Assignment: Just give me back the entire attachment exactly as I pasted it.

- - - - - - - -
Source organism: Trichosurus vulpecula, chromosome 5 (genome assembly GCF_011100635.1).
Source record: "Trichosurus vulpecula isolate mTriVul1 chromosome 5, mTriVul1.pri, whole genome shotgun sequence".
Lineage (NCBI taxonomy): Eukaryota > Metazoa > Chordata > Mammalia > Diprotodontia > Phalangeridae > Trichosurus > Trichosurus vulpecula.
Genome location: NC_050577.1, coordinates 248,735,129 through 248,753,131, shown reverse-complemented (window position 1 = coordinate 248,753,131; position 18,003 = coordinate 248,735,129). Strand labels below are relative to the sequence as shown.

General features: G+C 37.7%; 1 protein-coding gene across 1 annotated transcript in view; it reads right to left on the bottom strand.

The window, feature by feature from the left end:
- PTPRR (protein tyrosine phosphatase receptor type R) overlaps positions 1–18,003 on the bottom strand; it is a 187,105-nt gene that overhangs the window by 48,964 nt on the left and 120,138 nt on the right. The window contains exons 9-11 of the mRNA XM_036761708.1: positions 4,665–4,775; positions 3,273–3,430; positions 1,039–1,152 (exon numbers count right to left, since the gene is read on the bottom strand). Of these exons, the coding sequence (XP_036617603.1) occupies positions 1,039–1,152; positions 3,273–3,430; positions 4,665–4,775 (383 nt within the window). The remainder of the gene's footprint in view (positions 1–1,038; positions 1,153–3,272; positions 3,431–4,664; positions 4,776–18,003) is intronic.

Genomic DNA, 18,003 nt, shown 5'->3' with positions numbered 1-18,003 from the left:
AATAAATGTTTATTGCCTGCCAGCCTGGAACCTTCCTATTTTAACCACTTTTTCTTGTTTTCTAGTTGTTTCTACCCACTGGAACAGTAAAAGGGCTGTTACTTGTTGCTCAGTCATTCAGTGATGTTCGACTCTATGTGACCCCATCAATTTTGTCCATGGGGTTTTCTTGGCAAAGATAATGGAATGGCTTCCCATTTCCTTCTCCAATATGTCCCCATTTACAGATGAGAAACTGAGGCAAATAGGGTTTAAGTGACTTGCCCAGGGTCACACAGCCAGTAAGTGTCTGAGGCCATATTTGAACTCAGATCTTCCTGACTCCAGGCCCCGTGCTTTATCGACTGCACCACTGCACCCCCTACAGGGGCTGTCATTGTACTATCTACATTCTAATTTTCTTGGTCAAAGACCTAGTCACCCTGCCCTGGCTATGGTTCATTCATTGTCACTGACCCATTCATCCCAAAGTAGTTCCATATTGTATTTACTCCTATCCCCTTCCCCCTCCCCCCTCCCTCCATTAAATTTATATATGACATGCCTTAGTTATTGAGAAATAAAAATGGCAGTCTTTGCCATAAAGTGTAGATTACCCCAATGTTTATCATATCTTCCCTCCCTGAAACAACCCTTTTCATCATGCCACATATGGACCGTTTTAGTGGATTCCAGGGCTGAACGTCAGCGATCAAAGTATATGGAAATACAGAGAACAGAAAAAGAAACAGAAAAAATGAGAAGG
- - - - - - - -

Source organism: Trichosurus vulpecula, chromosome 5 (genome assembly GCF_011100635.1).
Source record: "Trichosurus vulpecula isolate mTriVul1 chromosome 5, mTriVul1.pri, whole genome shotgun sequence".
Lineage (NCBI taxonomy): Eukaryota > Metazoa > Chordata > Mammalia > Diprotodontia > Phalangeridae > Trichosurus > Trichosurus vulpecula.
Genome location: NC_050577.1, coordinates 248,735,129 through 248,753,131, shown reverse-complemented (window position 1 = coordinate 248,753,131; position 18,003 = coordinate 248,735,129). Strand labels below are relative to the sequence as shown.

General features: G+C 37.7%; 1 protein-coding gene across 1 annotated transcript in view; it reads right to left on the bottom strand.

The window, feature by feature from the left end:
- PTPRR (protein tyrosine phosphatase receptor type R) overlaps positions 1–18,003 on the bottom strand; it is a 187,105-nt gene that overhangs the window by 48,964 nt on the left and 120,138 nt on the right. The window contains exons 9-11 of the mRNA XM_036761708.1: positions 4,665–4,775; positions 3,273–3,430; positions 1,039–1,152 (exon numbers count right to left, since the gene is read on the bottom strand). Of these exons, the coding sequence (XP_036617603.1) occupies positions 1,039–1,152; positions 3,273–3,430; positions 4,665–4,775 (383 nt within the window). The remainder of the gene's footprint in view (positions 1–1,038; positions 1,153–3,272; positions 3,431–4,664; positions 4,776–18,003) is intronic.

Genomic DNA, 18,003 nt, shown 5'->3' with positions numbered 1-18,003 from the left:
AATAAATGTTTATTGCCTGCCAGCCTGGAACCTTCCTATTTTAACCACTTTTTCTTGTTTTCTAGTTGTTTCTACCCACTGGAACAGTAAAAGGGCTGTTACTTGTTGCTCAGTCATTCAGTGATGTTCGACTCTATGTGACCCCATCAATTTTGTCCATGGGGTTTTCTTGGCAAAGATAATGGAATGGCTTCCCATTTCCTTCTCCAATATGTCCCCATTTACAGATGAGAAACTGAGGCAAATAGGGTTTAAGTGACTTGCCCAGGGTCACACAGCCAGTAAGTGTCTGAGGCCATATTTGAACTCAGATCTTCCTGACTCCAGGCCCCGTGCTTTATCGACTGCACCACTGCACCCCCTACAGGGGCTGTCATTGTACTATCTACATTCTAATTTTCTTGGTCAAAGACCTAGTCACCCTGCCCTGGCTATGGTTCATTCATTGTCACTGACCCATTCATCCCAAAGTAGTTCCATATTGTATTTACTCCTATCCCCTTCCCCCTCCCCCCTCCCTCCATTAAATTTATATATGACATGCCTTAGTTATTGAGAAATAAAAATGGCAGTCTTTGCCATAAAGTGTAGATTACCCCAATGTTTATCATATCTTCCCTCCCTGAAACAACCCTTTTCATCATGCCACATATGGACCGTTTTAGTGGATTCCAGGGCTGAACGTCAGCGATCAAAGTATATGGAAATACAGAGAACAGAAAAAGAAACAGAAAAAATGAGAAGG